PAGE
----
- A development joint venture has secured $325 million to complete construction on a 41-story, mixed-use apartment building in Seattle, according to REBusiness Online
- The Molasky Group and Chinese investor Binjiang Group have arranged $225 million of financing and investment for the former Potala Tower and have obtained a $100 million construction loan that will convert into a permanent loan once construction is finished. PCL Construction will serve as general contractor on the project.
- Progress on the project was held up in court after developer Lobsang Dargey was charged with — and later pleaded guilty to — securities fraud for using EB-5 visa program funds for personal use.
EB-5 visa applicants, who can earn a trip to the front of the line of the green card process in exchange for a $500,000 to $1 million investment in a qualifying project, reportedly invested a total of $83 million in Potala Tower before Dargey was arrested.
The program has been under scrutiny by lawmakers who want to increase the investment level and put tighter controls on the program. Dargey's arrest got some legislators talking about doing away with the EB-5 option completely, but it has been a significant financing vehicle for many U.S. projects, including Manhattan's Hudson Yards, which reportedly attracted $600 million in program funds.
Rogelio "Roy" J. Carrasquillo, partner at Fox Rothschild in New York City, told Construction Dive last month that the immigration aspect of the EB-5 program was subject to constant monitoring but that attention to the construction and development side had been lacking. He added that not only does the government need to make sure the program is operating as intended, but that investors also need to be protected from scams like Dargey's.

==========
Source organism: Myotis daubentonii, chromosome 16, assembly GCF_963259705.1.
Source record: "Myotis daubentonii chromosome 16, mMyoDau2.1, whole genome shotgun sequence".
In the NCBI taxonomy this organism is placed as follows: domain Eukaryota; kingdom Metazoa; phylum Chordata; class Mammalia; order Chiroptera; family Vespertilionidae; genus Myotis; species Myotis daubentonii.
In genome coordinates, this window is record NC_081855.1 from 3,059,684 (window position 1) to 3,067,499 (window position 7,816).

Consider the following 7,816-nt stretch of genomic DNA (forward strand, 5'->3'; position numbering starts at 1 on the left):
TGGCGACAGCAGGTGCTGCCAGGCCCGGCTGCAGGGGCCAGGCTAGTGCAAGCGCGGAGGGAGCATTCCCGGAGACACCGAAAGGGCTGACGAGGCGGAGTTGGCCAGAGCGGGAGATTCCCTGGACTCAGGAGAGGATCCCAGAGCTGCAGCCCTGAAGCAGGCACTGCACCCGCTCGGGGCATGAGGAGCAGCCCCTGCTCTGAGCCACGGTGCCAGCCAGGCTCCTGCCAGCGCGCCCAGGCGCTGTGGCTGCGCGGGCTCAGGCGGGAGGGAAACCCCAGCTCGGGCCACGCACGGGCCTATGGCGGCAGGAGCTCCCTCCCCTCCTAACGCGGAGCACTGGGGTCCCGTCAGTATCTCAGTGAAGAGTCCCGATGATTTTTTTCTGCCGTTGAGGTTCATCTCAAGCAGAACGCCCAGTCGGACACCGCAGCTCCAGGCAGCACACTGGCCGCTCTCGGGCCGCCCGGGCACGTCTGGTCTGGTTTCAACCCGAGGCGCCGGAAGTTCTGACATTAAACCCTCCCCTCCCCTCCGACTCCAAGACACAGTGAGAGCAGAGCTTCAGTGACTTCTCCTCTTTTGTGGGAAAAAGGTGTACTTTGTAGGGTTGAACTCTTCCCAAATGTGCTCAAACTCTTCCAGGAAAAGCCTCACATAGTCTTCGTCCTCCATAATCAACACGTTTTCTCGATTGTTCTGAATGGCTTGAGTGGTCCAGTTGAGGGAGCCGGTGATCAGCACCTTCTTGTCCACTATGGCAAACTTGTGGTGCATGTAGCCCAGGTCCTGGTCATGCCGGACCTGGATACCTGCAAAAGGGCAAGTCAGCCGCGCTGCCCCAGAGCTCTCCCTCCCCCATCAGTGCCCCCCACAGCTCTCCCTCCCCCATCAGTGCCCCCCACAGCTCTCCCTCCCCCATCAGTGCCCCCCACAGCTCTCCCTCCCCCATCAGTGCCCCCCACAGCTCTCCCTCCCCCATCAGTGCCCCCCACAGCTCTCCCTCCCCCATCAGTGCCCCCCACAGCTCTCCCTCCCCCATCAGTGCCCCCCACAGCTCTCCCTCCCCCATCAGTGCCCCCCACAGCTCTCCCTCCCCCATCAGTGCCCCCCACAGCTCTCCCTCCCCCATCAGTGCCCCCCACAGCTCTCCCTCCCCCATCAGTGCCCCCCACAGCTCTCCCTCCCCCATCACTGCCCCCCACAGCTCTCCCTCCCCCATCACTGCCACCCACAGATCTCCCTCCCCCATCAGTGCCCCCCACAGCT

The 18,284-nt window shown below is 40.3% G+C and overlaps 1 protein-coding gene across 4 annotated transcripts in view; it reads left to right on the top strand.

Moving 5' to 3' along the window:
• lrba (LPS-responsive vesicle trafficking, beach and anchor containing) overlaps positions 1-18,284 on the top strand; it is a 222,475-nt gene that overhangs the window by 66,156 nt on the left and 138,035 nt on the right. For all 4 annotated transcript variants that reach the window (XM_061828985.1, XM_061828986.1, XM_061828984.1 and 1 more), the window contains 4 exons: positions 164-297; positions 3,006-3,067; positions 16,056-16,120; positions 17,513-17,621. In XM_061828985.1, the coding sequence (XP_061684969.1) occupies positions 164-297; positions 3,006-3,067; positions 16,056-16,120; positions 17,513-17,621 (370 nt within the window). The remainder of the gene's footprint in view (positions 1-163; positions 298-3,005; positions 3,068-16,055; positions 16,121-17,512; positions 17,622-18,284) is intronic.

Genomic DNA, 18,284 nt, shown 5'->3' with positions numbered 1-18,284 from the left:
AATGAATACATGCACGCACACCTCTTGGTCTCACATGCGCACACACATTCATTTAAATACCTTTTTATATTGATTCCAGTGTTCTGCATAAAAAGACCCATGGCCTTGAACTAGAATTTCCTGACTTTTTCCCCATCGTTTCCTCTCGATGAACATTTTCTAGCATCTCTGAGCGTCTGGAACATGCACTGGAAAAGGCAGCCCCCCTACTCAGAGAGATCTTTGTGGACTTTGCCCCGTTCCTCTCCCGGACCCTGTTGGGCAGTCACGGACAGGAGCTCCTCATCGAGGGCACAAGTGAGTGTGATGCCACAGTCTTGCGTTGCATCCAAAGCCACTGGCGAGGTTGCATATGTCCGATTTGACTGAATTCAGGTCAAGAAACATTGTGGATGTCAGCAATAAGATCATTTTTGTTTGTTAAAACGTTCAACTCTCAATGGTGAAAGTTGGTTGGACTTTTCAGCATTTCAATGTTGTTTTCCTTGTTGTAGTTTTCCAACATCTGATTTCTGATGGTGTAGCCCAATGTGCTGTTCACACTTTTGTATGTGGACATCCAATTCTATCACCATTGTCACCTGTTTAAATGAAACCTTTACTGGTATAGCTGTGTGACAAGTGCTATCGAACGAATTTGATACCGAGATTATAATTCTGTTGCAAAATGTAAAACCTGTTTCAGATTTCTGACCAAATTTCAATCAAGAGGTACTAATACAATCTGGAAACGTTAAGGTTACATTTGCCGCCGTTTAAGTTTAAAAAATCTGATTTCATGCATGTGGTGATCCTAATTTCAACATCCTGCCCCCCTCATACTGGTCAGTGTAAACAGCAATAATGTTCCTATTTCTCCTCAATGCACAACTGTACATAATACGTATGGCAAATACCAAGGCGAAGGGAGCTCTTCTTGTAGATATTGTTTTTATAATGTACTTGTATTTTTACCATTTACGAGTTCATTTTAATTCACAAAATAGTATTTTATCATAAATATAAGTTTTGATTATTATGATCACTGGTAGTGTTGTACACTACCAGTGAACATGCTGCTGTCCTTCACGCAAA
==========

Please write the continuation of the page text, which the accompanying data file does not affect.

Of course, not all foreign investment is tied to a green card. Since 2015, foreign companies — mostly from China and other Asian countries — have snapped up approximately $4 billion worth of real estate in the Seattle commercial market. The city had seen significant foreign investment in its residential sector, but that has shifted to interest in apartment developments, office buildings, condominiums and warehouses as well. While pricier coastal metros like New York, Los Angeles and San Francisco see plenty of foreign investment, more affordable markets like Seattle are now beginning to see increased commercial interest.